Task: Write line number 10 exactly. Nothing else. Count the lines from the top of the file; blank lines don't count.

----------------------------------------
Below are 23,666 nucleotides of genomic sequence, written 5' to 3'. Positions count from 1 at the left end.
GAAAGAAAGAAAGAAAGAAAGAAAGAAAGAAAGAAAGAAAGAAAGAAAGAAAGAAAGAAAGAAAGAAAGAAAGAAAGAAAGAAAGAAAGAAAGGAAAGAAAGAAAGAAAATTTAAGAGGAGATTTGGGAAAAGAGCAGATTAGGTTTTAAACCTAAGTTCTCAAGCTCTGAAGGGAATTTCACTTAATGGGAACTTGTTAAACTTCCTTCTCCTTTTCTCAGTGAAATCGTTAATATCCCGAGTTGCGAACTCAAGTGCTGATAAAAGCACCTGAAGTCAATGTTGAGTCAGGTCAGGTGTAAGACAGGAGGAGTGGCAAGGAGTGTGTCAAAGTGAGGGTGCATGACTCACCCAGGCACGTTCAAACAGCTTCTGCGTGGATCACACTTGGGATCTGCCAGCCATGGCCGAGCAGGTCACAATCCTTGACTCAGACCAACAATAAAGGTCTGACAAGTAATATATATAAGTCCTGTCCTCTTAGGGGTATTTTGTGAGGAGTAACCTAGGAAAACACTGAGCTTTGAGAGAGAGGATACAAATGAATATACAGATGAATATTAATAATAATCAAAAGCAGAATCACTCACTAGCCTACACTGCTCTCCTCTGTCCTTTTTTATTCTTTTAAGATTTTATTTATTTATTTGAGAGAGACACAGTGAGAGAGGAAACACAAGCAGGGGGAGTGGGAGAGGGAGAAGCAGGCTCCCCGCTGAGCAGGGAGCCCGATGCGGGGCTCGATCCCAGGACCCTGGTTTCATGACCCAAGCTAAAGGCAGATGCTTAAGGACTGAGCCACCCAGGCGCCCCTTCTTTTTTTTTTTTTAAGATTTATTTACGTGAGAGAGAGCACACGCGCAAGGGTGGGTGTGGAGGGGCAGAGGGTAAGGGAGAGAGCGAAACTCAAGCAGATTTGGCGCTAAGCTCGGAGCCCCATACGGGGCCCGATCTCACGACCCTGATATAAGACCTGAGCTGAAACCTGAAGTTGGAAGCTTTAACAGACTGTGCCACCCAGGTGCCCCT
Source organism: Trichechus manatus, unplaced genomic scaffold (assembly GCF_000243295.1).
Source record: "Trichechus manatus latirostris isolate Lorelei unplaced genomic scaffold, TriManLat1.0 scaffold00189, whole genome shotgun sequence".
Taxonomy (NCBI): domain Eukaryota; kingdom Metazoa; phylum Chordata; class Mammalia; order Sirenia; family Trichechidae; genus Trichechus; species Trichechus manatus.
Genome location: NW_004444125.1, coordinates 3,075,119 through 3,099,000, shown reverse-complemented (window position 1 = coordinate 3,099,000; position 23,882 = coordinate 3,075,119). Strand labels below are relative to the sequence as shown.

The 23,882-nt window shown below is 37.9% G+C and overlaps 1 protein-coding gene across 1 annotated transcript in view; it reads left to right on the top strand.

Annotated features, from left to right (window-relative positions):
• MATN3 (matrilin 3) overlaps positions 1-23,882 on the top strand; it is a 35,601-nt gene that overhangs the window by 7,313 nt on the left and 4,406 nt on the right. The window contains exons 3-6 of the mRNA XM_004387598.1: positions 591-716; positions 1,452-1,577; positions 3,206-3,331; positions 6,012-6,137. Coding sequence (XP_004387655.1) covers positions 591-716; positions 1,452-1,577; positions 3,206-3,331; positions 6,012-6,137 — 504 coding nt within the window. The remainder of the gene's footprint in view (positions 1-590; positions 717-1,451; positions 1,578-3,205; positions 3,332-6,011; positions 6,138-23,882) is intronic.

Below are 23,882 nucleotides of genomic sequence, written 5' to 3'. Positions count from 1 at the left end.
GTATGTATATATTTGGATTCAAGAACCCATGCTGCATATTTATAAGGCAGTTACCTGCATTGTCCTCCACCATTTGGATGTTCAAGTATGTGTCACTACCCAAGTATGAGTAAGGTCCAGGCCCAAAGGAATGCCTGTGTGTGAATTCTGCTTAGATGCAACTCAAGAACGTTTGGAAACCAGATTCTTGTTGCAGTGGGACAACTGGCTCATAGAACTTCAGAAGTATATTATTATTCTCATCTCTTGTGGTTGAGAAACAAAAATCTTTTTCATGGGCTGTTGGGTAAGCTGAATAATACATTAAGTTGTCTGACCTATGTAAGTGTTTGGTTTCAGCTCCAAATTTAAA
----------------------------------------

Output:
Below are 23,882 nucleotides of genomic sequence, written 5' to 3'. Positions count from 1 at the left end.